*** (3 stars)
“an uncomfortably accurate account”
Jo Clifford and Maria MacDonell meet outside Jo’s flat and watch the ducks on the Water of Leith as they chat about the “wide, wild, world”. They start telling us an adult version of the Hans Christian Andersen story about the Ugly Duckling who is rejected by the ducks with whom he lives. After spending a long lonely winter he is joined by a group of swans who tell him “you’re not an ugly duckling, you’re a swan”. Those of us who are old enough to remember Danny Kaye’s sung version, heard every week on the BBC radio programme “Children’s Favourites” could probably still sing every word – but I guess most people aren’t that old and will simply stare in amazement should I begin…
Proud mother duck Maria makes her nest and lays a succession of eggs – ten in all – before realising that there is still one more to come out. After much effort, something much larger is laid: a supercilious gull looks on and prophecies trouble, but mother duck Maria insists she wants to keep it… The other eggs hatch but the mother duck continues to sit on the remaining giant egg ignoring the gull’s criticisms – you’re neglecting the others, where’s the father?, and so on. Many of the other little ducklings perish as they explore their new world, but still Maria Duck sits on.
Finally the giant egg hatches – a weird, big ugly thing emerges. Professor Gull, an expert in surviving the relentless challenge of existence, recommends letting nature take its course – “it will spare it so much suffering”. Mother Maria won’t hear of this and defends her hatchling: but it knows it’s not like the others and sits in a sullen heap – Jo, in grubby whiteish hoodie and jogging bottoms, is the oversized oddity to perfection.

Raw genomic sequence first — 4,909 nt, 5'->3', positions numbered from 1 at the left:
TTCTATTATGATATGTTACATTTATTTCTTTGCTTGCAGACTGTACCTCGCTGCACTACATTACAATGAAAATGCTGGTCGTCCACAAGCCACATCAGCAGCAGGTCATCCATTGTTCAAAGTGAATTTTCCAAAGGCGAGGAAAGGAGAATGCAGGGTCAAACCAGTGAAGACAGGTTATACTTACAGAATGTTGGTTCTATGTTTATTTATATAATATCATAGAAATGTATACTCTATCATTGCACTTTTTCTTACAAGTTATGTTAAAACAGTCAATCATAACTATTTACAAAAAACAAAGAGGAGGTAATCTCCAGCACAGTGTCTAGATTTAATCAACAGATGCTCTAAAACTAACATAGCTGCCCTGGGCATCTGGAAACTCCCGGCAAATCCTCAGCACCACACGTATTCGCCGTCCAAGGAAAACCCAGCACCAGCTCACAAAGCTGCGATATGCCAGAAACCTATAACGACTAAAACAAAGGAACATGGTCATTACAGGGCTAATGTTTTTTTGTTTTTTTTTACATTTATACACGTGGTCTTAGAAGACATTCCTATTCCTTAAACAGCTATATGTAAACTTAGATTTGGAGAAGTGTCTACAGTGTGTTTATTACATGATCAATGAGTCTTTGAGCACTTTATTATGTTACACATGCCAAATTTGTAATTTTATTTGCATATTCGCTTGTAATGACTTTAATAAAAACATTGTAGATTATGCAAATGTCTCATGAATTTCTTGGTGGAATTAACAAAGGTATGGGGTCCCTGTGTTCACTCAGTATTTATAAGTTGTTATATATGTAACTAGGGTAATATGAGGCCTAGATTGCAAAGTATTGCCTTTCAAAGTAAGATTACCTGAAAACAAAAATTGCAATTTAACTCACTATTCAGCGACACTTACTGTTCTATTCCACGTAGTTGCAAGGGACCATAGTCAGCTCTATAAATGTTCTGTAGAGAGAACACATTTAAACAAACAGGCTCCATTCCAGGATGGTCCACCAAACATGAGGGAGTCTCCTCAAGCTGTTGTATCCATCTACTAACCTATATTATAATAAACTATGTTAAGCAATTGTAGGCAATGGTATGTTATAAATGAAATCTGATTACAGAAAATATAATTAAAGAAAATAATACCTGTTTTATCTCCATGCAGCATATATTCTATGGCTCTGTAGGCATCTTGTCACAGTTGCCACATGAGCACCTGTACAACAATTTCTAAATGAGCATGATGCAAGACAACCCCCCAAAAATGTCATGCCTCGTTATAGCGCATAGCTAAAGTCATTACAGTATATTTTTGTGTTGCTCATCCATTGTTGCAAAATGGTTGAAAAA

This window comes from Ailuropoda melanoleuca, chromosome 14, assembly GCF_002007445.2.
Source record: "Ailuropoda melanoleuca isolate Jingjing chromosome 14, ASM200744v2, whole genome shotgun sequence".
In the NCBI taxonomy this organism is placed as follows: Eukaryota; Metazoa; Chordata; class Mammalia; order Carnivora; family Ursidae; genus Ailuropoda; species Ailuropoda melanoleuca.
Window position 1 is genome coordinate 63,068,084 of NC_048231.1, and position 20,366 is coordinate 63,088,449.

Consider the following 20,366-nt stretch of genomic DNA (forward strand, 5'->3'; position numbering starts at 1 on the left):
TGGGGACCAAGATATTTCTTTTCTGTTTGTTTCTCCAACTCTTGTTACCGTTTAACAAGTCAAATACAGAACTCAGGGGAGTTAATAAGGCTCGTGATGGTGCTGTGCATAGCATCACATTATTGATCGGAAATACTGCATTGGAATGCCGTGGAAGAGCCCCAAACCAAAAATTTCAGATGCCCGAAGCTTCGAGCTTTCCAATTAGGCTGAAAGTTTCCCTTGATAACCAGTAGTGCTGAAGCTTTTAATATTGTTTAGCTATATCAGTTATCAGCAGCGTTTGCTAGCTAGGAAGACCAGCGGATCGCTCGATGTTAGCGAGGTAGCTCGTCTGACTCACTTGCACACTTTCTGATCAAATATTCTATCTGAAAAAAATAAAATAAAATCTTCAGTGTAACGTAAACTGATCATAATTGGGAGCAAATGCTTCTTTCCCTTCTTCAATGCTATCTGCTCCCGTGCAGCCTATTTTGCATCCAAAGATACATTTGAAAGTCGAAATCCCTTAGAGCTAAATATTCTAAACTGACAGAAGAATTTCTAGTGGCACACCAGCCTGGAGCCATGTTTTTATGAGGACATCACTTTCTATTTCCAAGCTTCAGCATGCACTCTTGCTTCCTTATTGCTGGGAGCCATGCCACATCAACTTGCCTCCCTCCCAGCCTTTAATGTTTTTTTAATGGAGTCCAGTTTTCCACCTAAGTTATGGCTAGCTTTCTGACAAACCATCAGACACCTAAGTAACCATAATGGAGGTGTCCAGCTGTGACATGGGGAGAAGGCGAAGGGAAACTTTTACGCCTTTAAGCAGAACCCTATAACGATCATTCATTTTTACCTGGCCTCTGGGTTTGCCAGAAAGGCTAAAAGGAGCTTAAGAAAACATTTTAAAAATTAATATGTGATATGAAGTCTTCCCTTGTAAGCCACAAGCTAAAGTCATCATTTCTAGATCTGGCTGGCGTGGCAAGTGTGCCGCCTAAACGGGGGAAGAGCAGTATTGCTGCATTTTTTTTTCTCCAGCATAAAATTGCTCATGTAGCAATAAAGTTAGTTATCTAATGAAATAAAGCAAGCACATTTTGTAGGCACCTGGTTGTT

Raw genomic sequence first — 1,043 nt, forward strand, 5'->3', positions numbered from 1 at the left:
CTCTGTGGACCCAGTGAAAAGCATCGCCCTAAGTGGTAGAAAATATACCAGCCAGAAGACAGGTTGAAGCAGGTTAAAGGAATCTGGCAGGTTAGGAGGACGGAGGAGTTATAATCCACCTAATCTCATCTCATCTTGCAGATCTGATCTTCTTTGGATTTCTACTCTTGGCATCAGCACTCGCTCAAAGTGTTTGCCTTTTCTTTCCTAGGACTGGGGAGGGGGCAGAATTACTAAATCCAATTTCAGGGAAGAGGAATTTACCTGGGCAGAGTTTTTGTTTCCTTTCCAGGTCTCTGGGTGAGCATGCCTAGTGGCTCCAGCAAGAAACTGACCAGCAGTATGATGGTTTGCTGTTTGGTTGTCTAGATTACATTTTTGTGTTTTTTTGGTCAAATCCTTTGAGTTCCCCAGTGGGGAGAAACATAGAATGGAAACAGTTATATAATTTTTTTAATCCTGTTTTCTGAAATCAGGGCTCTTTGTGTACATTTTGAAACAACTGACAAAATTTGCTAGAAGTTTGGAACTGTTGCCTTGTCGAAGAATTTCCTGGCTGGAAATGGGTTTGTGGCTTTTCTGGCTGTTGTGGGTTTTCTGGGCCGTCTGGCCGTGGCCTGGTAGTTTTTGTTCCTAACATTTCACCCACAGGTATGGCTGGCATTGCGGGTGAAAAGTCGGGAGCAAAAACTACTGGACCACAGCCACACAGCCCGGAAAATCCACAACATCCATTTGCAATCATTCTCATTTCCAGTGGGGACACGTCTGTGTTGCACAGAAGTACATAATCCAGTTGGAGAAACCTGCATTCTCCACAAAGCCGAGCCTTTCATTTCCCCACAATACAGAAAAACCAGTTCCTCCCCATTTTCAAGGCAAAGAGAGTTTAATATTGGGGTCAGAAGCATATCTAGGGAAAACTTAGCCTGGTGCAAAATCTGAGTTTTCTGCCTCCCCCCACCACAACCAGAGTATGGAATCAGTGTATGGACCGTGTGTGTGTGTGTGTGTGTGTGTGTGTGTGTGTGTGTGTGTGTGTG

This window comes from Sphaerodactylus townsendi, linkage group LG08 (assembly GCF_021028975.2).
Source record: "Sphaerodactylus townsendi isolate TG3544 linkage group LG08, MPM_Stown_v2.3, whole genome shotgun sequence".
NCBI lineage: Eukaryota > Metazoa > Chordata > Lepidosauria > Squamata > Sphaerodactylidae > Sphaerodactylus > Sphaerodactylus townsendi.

The story continues, and the oddity experiences criticism, other-ing, “expert” advice, mockery, attacks overt and covert, and potential offers of help which are rejected out of fear – thinking that they are false, and merely mask more cruel intentions. At times the story becomes unbearable, and Jo and Maria intervene, sometimes taking the story in a different direction, but at other times simply saying “but that’s in the story”, and resuming the tale.
It’s not all gloom, and there is a happy ending, though not the one you might expect. The not so ugly duckling is an uncomfortably accurate account of the experience of growing up different, and the barriers, both internal and external, that have to be overcome on the long journey to become who you really are.
Jo Clifford and Maria MacDonell don’t gloss over the pain and difficulties, but encourage us to carry on, knowing that the struggle to overcome them is worth it as each of us becomes “my own self, beautiful and wild”. There was much wry, sympathetic laughter from the audience as they recognised the truth of what was being said, and warm applause at the curtain.
The not so ugly duckling is a very gentle show, in strong contrast to the last two things I’ve seen, so it took me a while to scale myself down and relax into the gentle, extremely accomplished storytelling. I wish I could have given it four stars – what it is saying deserves being trumpeted from the rooftops – but sometimes the quiet, gentle, dripping of water can wear away the toughest of stones. I can only hope that life is easier for future generations of Different Ducklings.
The Not So Ugly Duckling: a play for grownups, Scottish Storytelling Centre, Venue 30,for tickets go to: The Not So Ugly Duckling: A Play for Grownups | Theatre | Edinburgh Festival Fringe (edfringe.com)